UNITED STATES DISTRICT COURT DISTRICT OF NEW JERSEY
November 28, 2007
RALPH H. RASLER, II, PETITIONER,
MICHELLE RICCI, ET AL., RESPONDENTS.
IT IS APPEARING THAT:
1. On October 10, 2007, Petitioner RALPH H. RASLER, II (hereinafter "Petitioner"), currently confined at New Jersey State Prison, Trenton, New Jersey, filed a pro se petition seeking a Writ of Habeas Corpus pursuant to 28 U.S.C. § 2254 (hereinafter "Petition") and submitted due application to proceed in forma pauperis.
2. This Court, however, prior to examining Petitioner's application on the merits, shall determine whether Petitioner properly invoked this Court's jurisdiction, complied with applicable Habeas Rules and duly exhausted state court remedies with respect to these challenges. See Long v. Wilson, 393 F.3d 390, 402-03 (3d Cir. 2004) (stating that a court may examine an application for a writ of habeas corpus sua sponte); Herbst v. Cook, 260 F.3d 1039, 1042 & n.3 (9th Cir. 2001); Acosta v. Artuz, 221 F.3d 117, 123 (2d Cir. 2000); Kiser v. Johnson, 163 F.3d 326, 328-29 (5th Cir. 1999)).
3. The Petition alleges the following four Grounds for relief (hereinafter, collectively, "Grounds A-D") and provides the Court with the following factual information:
A. Ground One: Forgery Has Caused [Petitioner] a "grave injustice." Angie Mercurio - RHIT of Raritan Bay Medical Center did supply a false statement used against [Petitioner] at trial!
[A]nd a CAT scan will prove that! Pet. ¶ 12(A).
B. Ground Two: Perjury Has Caused [Petitioner] a "grave injustice." Officers Gumprecht and Sztukowski lied at trial about taking [Petitioner] to [a] hospital. [And] a CAT scan will prove that too!
Pet. ¶ 12(B).
C. Ground Three: The officerss lied at trial when they said no one entered the alleged crime sce[ne] . . . 19 officers entered before the warrant was signed.
Pet. ¶ 12(C).
D. Ground One: Criminal Neglect - Caused [Petitioner] a "grave injustice." The cops took "no" fingerprints at the alleged crime scene.
Pet. ¶ 12(D).
4. In addition to the Petition, Petitioner's application includes a "Supplemental Brief," see Pet. at 17-19, which appears to be a three-page excerpt from the brief submitted by the attorney who was preparing Petitioner's application for post-conviction relief. Petitioner partially obliterated the language of the excerpt, plus added non-systemic liberal comments to the non-obliterated statements made in the excerpt. See id. These comments consist of arrows connecting certain statements made in the excerpt to Petitioner's comments entered on the margins and circled. See id. For instance, one of non-obliterated parts of the excerpt alleges that Petitioner's trial counsel provided Petitioner with ineffective assistance by failing, inter alia, "to arrange for [Petitioner's] CAT scan so that [Petitioner] could prove that his injuries could not possibly been caused by a bottle thrown by [an undisclosed entity]." Id. at 17. Drawing an arrow to this language, Petitioner connected the arrow to a circle on the margin, within which he entered a comment reading, "would prove forgery of med[ical] doc[tor] used against [Petitioner] at trial." Id. 17. The arrow appears to suggest that Petitioner somehow relates the aforesaid excerpted language to his Ground One reading "Forgery Has Caused [Petitioner] a 'grave injustice.' Angie Mercurio - RHIT of Raritan Bay Medical Center did supply a false statement used against [Petitioner at trial, a]nd a CAT scan will prove that!" Id. ¶ 12(A). However, the above-described markings provide no additional factual nor the legal basis for Petitioner's Grounds A-D. See generally, Pet.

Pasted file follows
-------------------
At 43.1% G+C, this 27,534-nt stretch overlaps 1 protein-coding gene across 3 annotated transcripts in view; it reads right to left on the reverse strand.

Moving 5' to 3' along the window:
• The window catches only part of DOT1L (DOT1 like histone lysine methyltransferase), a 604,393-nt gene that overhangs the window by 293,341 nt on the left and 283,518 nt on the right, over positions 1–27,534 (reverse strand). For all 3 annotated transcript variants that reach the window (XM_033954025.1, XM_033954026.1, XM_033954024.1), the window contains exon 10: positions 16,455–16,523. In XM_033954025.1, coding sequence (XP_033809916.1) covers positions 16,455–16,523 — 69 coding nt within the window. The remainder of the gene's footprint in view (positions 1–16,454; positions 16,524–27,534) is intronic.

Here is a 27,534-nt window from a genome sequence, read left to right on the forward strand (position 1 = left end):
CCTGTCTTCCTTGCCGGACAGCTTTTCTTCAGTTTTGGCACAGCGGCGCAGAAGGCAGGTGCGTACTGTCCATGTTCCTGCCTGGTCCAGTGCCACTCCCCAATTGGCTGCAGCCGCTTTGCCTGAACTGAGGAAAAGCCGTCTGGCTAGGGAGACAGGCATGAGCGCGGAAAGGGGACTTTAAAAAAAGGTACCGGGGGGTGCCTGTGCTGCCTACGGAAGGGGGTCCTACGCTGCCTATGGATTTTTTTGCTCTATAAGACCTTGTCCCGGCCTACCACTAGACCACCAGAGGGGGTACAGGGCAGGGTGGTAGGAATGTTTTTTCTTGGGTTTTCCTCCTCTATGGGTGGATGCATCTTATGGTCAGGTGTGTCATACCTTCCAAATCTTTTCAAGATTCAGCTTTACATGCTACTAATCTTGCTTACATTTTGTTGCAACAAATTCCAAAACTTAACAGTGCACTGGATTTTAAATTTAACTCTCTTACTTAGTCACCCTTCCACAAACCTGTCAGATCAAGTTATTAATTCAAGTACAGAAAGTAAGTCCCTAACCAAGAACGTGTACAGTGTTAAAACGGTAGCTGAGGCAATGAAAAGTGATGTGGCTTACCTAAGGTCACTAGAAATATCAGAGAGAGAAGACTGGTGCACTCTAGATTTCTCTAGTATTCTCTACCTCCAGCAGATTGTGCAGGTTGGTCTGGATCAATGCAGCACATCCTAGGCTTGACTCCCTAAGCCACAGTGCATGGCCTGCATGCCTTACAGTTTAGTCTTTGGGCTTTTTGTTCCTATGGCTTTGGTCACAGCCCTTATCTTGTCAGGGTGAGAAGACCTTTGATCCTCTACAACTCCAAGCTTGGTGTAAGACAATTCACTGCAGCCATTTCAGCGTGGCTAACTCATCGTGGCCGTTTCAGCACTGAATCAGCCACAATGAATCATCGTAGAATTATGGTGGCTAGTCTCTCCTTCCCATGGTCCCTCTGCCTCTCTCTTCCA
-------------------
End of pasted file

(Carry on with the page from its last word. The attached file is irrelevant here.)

5. "Habeas corpus petitions must meet heightened pleading requirements." McFarland v. Scott, 512 U.S. 849, 856 (1994).
Habeas Rule 2(c) requires a § 2254 petition to "specify all the grounds for relief available to the petitioner," "state the facts supporting each ground," "state the relief requested," be printed, typewritten, or legibly handwritten, and be signed under penalty of perjury. 28 U.S.C. § 2254 Rule 2(c). Habeas Rule 4 requires a judge to sua sponte dismiss a § 2254 petition without ordering a responsive pleading "[i]f it plainly appears from the petition and any attached exhibits that the petitioner is not entitled to relief in the district court." 28 U.S.C. § 2254 Rule 4. Thus, "[f]ederal courts are authorized to dismiss summarily any habeas petition that appears legally insufficient on its face." McFarland, 512 U.S. at 856. Dismissal without the filing of an answer or the State court record has been found warranted when "it appears on the face of the petition that petitioner is not entitled to relief." Siers v. Ryan, 773 F.2d 37, 45 (3d Cir. 1985), cert. denied, 490 U.S. 1025 (1989); see also United States v. Thomas, 221 F.3d 430, 437 (3d Cir. 2000) (vague and conclusory allegations contained in a petition may be disposed of summarily without further investigation by the district court); United States v. Dawson, 857 F. 2d 923, 928 (3d Cir. 1988) (same). The Supreme Court recently explained the pleading requirements under the Habeas Rules as follows:
Under Rule 8(a), applicable to ordinary civil proceedings, a complaint need only provide "fair notice of what the plaintiff's claim is, and the grounds upon which it rests." Conley v. Gibson, 355 U.S. 41, 47 . . . (1957). Habeas Rule 2(c) is more demanding. It provides that the petition must "specify all the grounds for relief available to the petitioner" and "state the facts supporting each ground." See also Advisory Committee's note on subd. (c) of Habeas Corpus Rule 2, 28 U.S.C., p. 469 ("In the past, petitions have frequently contained mere conclusions of law, unsupported by any facts. [But] it is the relationship of the facts to the claim asserted that is important . . . ."); Advisory Committee's Note on Habeas Corpus Rule 4, 28 U.S.C., p. 471 ("'[N]notice' pleading is not sufficient, for the petition is expected to state facts that point to a real possibility of constitutional error." (internal quotation marks omitted)) . . . . A prime purpose of Rule 2(c)'s demand that habeas petitioners plead with particularity is to assist the district court in determining whether the State should be ordered to "show cause why the writ should not be granted." § 2243. Under Habeas Corpus Rule 4, if "it plainly appears from the petition . . . that the petitioner is not entitled to relief in district court," the court must summarily dismiss the petition without ordering a responsive pleading. If the court orders the State to file an answer, that pleading must "address the allegations in the petition." Rule 5(b).
Mayle v. Felix, 545 U.S. 644, 655 (2005).